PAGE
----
During the past few years we have found ourselves joining networks and becoming participants in interconnected worlds of the virtual sphere; we have been making friends, expressing thoughts, sharing moments; we have practiced exhibiting our selves and ‘following’ others; we have become contributors of today’s news and shapers of tomorrow’s trends. The emergence of the social web, commonly known as web 2.0, and its various social platforms have given us opportunities of communication, participation and social interaction that have brought enthusiasm and excitement but also questioning and concern. Promises have been followed by contradictions in environments such as YouTube, Facebook or del.icio.us where leisure became work, creativity became production and subjectivity turned into an object of surveillance. Haunted by the need of the continuous presence of our online self, we have formed temporary realities of intimacy, tension and control where we have chosen to situate ourselves. What attracts us all in these environments? How is the ‘feed’ being fed?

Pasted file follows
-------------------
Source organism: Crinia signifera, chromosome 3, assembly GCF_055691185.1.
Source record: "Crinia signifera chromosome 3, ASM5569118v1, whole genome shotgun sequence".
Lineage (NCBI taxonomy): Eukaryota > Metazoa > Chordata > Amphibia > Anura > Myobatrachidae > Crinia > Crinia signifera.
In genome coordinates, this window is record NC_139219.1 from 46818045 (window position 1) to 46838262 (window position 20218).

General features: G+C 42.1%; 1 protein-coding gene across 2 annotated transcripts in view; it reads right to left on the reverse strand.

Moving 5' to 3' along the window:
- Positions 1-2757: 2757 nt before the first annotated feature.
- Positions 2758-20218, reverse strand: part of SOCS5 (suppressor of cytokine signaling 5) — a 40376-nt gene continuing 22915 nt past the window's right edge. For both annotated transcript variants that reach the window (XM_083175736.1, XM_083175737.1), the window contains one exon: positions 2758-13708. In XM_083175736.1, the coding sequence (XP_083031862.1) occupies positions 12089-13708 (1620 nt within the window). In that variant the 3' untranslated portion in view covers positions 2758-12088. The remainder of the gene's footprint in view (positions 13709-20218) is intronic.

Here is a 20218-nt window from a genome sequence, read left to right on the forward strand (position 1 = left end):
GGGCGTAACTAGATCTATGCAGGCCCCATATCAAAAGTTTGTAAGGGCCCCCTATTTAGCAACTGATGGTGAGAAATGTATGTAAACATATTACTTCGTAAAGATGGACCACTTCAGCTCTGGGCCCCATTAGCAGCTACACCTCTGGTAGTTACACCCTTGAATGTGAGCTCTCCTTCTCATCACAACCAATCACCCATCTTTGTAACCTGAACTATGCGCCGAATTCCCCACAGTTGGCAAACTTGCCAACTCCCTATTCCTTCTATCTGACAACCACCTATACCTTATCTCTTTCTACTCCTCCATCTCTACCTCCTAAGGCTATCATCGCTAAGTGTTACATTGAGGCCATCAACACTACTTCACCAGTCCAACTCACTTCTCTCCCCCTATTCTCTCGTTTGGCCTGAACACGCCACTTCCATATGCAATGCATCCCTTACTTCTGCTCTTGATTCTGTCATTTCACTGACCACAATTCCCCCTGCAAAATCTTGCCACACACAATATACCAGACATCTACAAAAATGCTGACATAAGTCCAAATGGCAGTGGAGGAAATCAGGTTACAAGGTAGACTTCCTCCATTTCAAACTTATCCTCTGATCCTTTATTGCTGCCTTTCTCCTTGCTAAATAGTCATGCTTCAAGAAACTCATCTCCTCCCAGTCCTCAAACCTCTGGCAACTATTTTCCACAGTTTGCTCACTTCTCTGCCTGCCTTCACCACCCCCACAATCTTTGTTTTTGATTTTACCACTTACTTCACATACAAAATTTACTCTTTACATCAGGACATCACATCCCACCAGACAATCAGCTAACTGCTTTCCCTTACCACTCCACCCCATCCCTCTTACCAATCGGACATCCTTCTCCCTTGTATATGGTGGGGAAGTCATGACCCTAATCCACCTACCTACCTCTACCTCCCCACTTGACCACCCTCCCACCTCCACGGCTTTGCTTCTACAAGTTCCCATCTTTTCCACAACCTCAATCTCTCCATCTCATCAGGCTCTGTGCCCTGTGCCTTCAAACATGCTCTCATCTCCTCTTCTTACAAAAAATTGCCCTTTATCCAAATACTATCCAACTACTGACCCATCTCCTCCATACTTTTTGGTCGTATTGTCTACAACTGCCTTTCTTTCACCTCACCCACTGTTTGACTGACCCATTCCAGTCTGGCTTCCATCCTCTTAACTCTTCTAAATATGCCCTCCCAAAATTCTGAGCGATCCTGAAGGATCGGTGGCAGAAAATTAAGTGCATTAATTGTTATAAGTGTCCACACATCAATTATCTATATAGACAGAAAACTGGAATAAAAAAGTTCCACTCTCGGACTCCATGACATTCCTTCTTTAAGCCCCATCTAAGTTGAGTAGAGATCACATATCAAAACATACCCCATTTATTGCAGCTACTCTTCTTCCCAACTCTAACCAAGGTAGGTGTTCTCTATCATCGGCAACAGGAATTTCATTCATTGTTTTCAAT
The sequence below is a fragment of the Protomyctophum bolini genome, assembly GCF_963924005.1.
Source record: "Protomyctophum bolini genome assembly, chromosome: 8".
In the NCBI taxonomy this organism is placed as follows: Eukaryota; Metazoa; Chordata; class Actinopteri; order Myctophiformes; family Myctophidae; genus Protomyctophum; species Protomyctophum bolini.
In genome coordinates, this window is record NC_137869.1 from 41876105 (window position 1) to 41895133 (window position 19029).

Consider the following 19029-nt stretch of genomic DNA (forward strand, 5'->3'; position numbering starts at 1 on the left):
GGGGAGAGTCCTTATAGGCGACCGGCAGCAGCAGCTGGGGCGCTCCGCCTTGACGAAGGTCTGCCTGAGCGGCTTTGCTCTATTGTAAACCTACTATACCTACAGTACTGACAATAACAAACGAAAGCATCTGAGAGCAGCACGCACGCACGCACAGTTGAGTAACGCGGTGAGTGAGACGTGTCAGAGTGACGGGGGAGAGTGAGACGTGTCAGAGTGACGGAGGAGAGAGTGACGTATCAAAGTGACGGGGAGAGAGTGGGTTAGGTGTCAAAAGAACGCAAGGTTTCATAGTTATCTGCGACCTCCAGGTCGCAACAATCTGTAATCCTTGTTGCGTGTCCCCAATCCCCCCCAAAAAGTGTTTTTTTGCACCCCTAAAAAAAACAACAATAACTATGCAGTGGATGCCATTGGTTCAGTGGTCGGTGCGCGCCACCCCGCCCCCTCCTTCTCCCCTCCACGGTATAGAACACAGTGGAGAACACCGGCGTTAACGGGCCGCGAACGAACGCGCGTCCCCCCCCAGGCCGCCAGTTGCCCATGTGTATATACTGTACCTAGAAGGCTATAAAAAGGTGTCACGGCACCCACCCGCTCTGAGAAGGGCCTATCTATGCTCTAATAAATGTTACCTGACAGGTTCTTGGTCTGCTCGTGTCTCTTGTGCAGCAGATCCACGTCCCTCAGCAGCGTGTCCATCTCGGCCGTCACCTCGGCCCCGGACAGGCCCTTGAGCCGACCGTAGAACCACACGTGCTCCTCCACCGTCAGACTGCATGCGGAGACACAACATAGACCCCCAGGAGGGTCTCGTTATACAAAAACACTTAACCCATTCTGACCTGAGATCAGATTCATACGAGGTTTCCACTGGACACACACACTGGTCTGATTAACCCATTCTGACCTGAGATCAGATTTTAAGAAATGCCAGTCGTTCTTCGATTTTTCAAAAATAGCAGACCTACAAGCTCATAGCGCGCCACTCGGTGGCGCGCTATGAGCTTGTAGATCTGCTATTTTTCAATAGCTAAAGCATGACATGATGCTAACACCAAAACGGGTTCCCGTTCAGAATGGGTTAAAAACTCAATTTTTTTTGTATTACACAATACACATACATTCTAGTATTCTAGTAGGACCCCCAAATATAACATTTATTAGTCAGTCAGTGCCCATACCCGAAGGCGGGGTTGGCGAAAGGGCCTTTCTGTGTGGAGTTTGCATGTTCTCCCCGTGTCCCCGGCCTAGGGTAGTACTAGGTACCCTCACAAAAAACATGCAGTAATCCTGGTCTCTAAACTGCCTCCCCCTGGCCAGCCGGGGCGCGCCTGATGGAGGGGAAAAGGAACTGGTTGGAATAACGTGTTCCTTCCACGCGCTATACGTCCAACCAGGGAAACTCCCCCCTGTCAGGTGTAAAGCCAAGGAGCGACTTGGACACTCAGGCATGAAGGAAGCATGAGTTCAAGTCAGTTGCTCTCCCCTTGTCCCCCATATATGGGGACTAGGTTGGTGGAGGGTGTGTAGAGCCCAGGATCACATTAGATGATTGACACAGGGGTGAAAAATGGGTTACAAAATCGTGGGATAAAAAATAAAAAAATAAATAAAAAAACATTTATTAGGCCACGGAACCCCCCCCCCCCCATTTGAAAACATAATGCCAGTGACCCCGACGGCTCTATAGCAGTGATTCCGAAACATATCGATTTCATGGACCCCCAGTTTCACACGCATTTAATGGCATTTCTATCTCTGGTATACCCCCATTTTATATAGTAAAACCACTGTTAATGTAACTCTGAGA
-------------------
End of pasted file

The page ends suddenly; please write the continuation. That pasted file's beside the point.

Aiming to examine the complexity and controversies of today’s social platforms, this paper, which is part of a current PhD research, proposes to study play as a main driving force behind web 2.0 structures and interactions. Taking into consideration play as an activity performed within particular contexts as well as play as a notion and a tactic against constraints and impositions, the paper suggests that a new interpretation of the social media structures and the users’ interrelations within them can be offered through play.
- Daphne Dragona New media arts curator, PhD candidate in the Faculty of Communication and Media Studies, University of Athens, Greece
Full text (PDF) p. 792-799